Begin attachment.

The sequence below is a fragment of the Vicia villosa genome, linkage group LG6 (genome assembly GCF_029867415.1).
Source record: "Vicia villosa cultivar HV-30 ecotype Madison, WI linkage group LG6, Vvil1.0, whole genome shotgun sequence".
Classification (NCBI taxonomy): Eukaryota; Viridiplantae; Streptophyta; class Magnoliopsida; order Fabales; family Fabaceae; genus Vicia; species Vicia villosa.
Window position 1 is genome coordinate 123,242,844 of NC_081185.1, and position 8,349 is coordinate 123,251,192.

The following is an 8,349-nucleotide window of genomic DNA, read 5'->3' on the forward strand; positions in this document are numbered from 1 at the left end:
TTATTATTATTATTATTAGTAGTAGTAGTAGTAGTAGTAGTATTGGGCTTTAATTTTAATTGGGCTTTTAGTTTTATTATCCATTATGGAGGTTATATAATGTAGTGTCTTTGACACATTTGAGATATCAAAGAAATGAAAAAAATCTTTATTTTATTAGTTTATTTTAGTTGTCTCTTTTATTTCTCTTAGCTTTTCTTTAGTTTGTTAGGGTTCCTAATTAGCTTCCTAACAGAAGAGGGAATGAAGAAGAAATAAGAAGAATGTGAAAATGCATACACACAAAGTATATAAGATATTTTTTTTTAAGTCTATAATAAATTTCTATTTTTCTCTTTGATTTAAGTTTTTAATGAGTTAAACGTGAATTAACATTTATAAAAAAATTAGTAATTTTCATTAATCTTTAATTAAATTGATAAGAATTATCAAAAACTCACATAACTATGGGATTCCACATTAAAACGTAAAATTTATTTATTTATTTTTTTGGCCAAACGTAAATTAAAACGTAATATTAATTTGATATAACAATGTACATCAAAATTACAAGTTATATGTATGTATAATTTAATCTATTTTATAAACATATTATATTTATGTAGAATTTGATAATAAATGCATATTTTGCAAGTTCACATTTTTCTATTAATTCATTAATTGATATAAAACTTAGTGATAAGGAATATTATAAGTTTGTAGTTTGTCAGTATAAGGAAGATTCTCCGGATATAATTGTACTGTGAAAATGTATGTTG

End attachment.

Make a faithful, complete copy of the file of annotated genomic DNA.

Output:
The sequence below is a fragment of the Vicia villosa genome, linkage group LG6 (genome assembly GCF_029867415.1).
Source record: "Vicia villosa cultivar HV-30 ecotype Madison, WI linkage group LG6, Vvil1.0, whole genome shotgun sequence".
Classification (NCBI taxonomy): Eukaryota; Viridiplantae; Streptophyta; class Magnoliopsida; order Fabales; family Fabaceae; genus Vicia; species Vicia villosa.
Window position 1 is genome coordinate 123,242,844 of NC_081185.1, and position 8,349 is coordinate 123,251,192.

The following is an 8,349-nucleotide window of genomic DNA, read 5'->3' on the forward strand; positions in this document are numbered from 1 at the left end:
TTATTATTATTATTATTAGTAGTAGTAGTAGTAGTAGTAGTATTGGGCTTTAATTTTAATTGGGCTTTTAGTTTTATTATCCATTATGGAGGTTATATAATGTAGTGTCTTTGACACATTTGAGATATCAAAGAAATGAAAAAAATCTTTATTTTATTAGTTTATTTTAGTTGTCTCTTTTATTTCTCTTAGCTTTTCTTTAGTTTGTTAGGGTTCCTAATTAGCTTCCTAACAGAAGAGGGAATGAAGAAGAAATAAGAAGAATGTGAAAATGCATACACACAAAGTATATAAGATATTTTTTTTTAAGTCTATAATAAATTTCTATTTTTCTCTTTGATTTAAGTTTTTAATGAGTTAAACGTGAATTAACATTTATAAAAAAATTAGTAATTTTCATTAATCTTTAATTAAATTGATAAGAATTATCAAAAACTCACATAACTATGGGATTCCACATTAAAACGTAAAATTTATTTATTTATTTTTTTGGCCAAACGTAAATTAAAACGTAATATTAATTTGATATAACAATGTACATCAAAATTACAAGTTATATGTATGTATAATTTAATCTATTTTATAAACATATTATATTTATGTAGAATTTGATAATAAATGCATATTTTGCAAGTTCACATTTTTCTATTAATTCATTAATTGATATAAAACTTAGTGATAAGGAATATTATAAGTTTGTAGTTTGTCAGTATAAGGAAGATTCTCCGGATATAATTGTACTGTGAAAATGTATGTTG